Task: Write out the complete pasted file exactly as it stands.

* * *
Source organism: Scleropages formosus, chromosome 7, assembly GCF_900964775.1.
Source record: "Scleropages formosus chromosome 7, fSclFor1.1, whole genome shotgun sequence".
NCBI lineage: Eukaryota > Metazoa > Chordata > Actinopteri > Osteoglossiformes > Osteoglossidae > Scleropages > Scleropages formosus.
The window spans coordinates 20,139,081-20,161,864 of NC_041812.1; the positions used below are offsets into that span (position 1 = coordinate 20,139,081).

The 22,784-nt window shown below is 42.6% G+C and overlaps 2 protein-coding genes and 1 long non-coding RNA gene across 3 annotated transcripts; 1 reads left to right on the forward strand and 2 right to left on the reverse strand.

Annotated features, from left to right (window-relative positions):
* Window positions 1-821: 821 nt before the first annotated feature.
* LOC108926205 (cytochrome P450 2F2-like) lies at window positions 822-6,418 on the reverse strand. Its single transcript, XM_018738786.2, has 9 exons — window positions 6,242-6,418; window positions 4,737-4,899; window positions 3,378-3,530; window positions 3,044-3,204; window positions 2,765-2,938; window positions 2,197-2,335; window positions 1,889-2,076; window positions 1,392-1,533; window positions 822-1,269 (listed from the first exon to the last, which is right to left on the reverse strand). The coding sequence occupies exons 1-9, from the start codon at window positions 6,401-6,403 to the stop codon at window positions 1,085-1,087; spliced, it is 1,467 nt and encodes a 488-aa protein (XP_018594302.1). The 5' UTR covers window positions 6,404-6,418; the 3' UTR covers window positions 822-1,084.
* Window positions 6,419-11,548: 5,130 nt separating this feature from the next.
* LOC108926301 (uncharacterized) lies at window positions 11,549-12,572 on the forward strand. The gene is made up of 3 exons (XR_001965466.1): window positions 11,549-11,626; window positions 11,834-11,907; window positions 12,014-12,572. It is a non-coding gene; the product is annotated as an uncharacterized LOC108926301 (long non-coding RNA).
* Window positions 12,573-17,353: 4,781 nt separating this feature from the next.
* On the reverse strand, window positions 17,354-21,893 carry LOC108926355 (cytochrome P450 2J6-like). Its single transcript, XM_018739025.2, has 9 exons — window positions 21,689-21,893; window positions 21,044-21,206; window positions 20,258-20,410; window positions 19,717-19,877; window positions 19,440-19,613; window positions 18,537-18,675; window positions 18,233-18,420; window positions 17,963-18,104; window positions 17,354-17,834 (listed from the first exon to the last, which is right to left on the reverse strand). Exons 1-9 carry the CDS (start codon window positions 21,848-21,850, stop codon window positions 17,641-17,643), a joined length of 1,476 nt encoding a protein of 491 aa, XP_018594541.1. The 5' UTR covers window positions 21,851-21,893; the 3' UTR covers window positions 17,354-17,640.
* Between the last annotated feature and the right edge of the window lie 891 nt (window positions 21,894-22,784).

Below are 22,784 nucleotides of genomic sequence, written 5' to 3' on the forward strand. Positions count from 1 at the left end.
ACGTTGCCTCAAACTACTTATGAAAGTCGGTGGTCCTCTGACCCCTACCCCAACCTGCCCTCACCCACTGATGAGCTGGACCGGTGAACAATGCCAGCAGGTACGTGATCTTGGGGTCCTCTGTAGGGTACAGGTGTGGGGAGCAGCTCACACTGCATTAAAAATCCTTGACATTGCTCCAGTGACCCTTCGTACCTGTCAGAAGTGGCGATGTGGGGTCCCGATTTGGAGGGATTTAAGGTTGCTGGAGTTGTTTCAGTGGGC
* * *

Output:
Source organism: Scleropages formosus, chromosome 7, assembly GCF_900964775.1.
Source record: "Scleropages formosus chromosome 7, fSclFor1.1, whole genome shotgun sequence".
NCBI lineage: Eukaryota > Metazoa > Chordata > Actinopteri > Osteoglossiformes > Osteoglossidae > Scleropages > Scleropages formosus.
The window spans coordinates 20,139,081-20,161,864 of NC_041812.1; the positions used below are offsets into that span (position 1 = coordinate 20,139,081).

The 22,784-nt window shown below is 42.6% G+C and overlaps 2 protein-coding genes and 1 long non-coding RNA gene across 3 annotated transcripts; 1 reads left to right on the forward strand and 2 right to left on the reverse strand.

Annotated features, from left to right (window-relative positions):
* Window positions 1-821: 821 nt before the first annotated feature.
* LOC108926205 (cytochrome P450 2F2-like) lies at window positions 822-6,418 on the reverse strand. Its single transcript, XM_018738786.2, has 9 exons — window positions 6,242-6,418; window positions 4,737-4,899; window positions 3,378-3,530; window positions 3,044-3,204; window positions 2,765-2,938; window positions 2,197-2,335; window positions 1,889-2,076; window positions 1,392-1,533; window positions 822-1,269 (listed from the first exon to the last, which is right to left on the reverse strand). The coding sequence occupies exons 1-9, from the start codon at window positions 6,401-6,403 to the stop codon at window positions 1,085-1,087; spliced, it is 1,467 nt and encodes a 488-aa protein (XP_018594302.1). The 5' UTR covers window positions 6,404-6,418; the 3' UTR covers window positions 822-1,084.
* Window positions 6,419-11,548: 5,130 nt separating this feature from the next.
* LOC108926301 (uncharacterized) lies at window positions 11,549-12,572 on the forward strand. The gene is made up of 3 exons (XR_001965466.1): window positions 11,549-11,626; window positions 11,834-11,907; window positions 12,014-12,572. It is a non-coding gene; the product is annotated as an uncharacterized LOC108926301 (long non-coding RNA).
* Window positions 12,573-17,353: 4,781 nt separating this feature from the next.
* On the reverse strand, window positions 17,354-21,893 carry LOC108926355 (cytochrome P450 2J6-like). Its single transcript, XM_018739025.2, has 9 exons — window positions 21,689-21,893; window positions 21,044-21,206; window positions 20,258-20,410; window positions 19,717-19,877; window positions 19,440-19,613; window positions 18,537-18,675; window positions 18,233-18,420; window positions 17,963-18,104; window positions 17,354-17,834 (listed from the first exon to the last, which is right to left on the reverse strand). Exons 1-9 carry the CDS (start codon window positions 21,848-21,850, stop codon window positions 17,641-17,643), a joined length of 1,476 nt encoding a protein of 491 aa, XP_018594541.1. The 5' UTR covers window positions 21,851-21,893; the 3' UTR covers window positions 17,354-17,640.
* Between the last annotated feature and the right edge of the window lie 891 nt (window positions 21,894-22,784).

Below are 22,784 nucleotides of genomic sequence, written 5' to 3' on the forward strand. Positions count from 1 at the left end.
ACGTTGCCTCAAACTACTTATGAAAGTCGGTGGTCCTCTGACCCCTACCCCAACCTGCCCTCACCCACTGATGAGCTGGACCGGTGAACAATGCCAGCAGGTACGTGATCTTGGGGTCCTCTGTAGGGTACAGGTGTGGGGAGCAGCTCACACTGCATTAAAAATCCTTGACATTGCTCCAGTGACCCTTCGTACCTGTCAGAAGTGGCGATGTGGGGTCCCGATTTGGAGGGATTTAAGGTTGCTGGAGTTGTTTCAGTGGGC